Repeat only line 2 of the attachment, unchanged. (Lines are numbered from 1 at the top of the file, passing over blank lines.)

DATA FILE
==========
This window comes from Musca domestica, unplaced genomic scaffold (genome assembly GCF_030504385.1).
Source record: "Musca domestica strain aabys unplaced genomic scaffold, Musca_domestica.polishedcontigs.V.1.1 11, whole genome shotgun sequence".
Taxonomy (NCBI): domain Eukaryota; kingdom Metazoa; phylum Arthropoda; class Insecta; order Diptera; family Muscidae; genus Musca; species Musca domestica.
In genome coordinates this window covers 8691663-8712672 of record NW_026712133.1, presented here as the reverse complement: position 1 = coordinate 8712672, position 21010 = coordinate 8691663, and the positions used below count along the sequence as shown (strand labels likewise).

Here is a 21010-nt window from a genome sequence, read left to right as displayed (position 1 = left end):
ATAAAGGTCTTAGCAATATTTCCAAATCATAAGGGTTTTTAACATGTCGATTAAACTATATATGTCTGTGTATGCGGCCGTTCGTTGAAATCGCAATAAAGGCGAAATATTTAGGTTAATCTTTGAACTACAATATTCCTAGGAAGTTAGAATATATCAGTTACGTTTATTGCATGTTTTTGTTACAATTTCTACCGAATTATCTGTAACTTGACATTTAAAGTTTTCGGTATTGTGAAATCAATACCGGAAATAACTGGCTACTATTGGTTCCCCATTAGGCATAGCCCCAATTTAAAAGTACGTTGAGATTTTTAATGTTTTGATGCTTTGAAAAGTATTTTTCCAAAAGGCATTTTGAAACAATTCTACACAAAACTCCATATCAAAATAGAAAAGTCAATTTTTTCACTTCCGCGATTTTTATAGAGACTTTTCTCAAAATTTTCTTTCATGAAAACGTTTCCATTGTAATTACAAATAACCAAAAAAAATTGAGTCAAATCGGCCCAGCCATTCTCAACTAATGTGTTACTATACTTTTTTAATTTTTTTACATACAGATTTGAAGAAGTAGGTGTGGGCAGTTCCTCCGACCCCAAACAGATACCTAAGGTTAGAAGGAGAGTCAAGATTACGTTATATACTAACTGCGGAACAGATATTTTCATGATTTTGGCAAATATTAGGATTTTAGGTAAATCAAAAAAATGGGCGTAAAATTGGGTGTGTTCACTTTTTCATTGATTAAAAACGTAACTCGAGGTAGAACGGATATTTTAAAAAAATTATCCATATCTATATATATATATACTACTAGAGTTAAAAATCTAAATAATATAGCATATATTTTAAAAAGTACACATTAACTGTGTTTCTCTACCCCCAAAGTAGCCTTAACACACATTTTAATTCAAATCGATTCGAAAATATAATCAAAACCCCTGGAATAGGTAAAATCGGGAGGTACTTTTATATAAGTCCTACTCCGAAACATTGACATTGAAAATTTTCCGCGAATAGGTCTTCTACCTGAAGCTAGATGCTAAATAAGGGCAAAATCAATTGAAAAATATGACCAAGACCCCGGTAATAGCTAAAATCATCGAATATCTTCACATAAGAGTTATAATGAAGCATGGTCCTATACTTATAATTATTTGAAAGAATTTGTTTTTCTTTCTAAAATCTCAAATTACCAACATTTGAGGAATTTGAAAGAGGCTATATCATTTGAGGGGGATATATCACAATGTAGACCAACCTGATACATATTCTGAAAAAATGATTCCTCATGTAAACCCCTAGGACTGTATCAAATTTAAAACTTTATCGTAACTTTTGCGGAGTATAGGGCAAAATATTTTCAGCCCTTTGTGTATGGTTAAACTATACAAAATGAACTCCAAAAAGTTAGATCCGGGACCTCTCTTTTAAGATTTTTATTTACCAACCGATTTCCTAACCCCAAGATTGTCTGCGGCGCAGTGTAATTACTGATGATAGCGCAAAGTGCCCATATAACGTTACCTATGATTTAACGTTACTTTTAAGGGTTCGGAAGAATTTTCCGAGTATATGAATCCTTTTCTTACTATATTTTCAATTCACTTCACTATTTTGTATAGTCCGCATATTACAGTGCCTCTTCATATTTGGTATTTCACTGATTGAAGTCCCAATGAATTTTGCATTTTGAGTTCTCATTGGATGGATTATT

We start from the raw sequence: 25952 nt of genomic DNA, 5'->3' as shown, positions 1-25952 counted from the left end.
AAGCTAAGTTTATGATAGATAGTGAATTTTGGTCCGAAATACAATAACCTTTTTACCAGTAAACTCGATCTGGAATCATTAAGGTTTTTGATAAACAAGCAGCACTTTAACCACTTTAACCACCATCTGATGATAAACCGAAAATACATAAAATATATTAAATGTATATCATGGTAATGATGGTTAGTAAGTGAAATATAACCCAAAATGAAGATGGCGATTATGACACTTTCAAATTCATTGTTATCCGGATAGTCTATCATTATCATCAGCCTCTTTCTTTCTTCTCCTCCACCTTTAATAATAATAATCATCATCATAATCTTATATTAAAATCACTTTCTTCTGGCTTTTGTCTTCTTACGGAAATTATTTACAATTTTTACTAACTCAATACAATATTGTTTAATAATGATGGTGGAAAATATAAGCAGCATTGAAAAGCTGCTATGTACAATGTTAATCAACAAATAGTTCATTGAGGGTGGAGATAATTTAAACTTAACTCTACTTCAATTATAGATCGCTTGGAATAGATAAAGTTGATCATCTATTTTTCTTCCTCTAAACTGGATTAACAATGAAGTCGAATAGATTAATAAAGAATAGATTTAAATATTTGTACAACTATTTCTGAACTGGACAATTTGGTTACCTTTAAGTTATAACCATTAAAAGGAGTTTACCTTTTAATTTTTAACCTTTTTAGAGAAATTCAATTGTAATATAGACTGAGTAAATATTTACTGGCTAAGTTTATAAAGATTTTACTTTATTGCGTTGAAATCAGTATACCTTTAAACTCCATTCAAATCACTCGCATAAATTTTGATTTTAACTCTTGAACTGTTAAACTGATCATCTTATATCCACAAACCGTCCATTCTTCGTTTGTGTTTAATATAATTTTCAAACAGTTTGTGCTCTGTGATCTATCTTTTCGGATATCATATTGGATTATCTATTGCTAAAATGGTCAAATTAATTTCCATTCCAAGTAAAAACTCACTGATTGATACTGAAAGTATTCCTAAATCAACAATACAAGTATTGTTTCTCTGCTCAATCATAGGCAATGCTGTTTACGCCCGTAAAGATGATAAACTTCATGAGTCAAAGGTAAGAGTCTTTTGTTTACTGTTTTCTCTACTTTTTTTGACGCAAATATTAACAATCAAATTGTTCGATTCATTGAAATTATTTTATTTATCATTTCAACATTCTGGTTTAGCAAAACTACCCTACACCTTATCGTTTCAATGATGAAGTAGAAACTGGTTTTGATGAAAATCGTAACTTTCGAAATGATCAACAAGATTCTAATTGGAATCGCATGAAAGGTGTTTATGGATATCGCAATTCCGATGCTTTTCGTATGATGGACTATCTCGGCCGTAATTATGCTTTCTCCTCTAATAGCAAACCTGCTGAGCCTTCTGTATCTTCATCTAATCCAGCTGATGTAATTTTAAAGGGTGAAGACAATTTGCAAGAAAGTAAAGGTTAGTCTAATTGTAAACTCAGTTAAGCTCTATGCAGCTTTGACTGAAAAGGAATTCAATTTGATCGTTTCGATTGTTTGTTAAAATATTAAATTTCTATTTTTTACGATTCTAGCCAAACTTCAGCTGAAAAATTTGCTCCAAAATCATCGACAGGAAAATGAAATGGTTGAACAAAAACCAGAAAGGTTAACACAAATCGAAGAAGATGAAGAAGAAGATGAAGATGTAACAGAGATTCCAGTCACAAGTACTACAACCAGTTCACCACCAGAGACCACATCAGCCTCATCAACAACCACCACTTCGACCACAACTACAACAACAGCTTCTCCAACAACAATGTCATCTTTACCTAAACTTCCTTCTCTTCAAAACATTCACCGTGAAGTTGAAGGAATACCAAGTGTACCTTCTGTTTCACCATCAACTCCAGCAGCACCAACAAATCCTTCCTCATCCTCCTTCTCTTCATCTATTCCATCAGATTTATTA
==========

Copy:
Source record: "Musca domestica strain aabys unplaced genomic scaffold, Musca_domestica.polishedcontigs.V.1.1 11, whole genome shotgun sequence".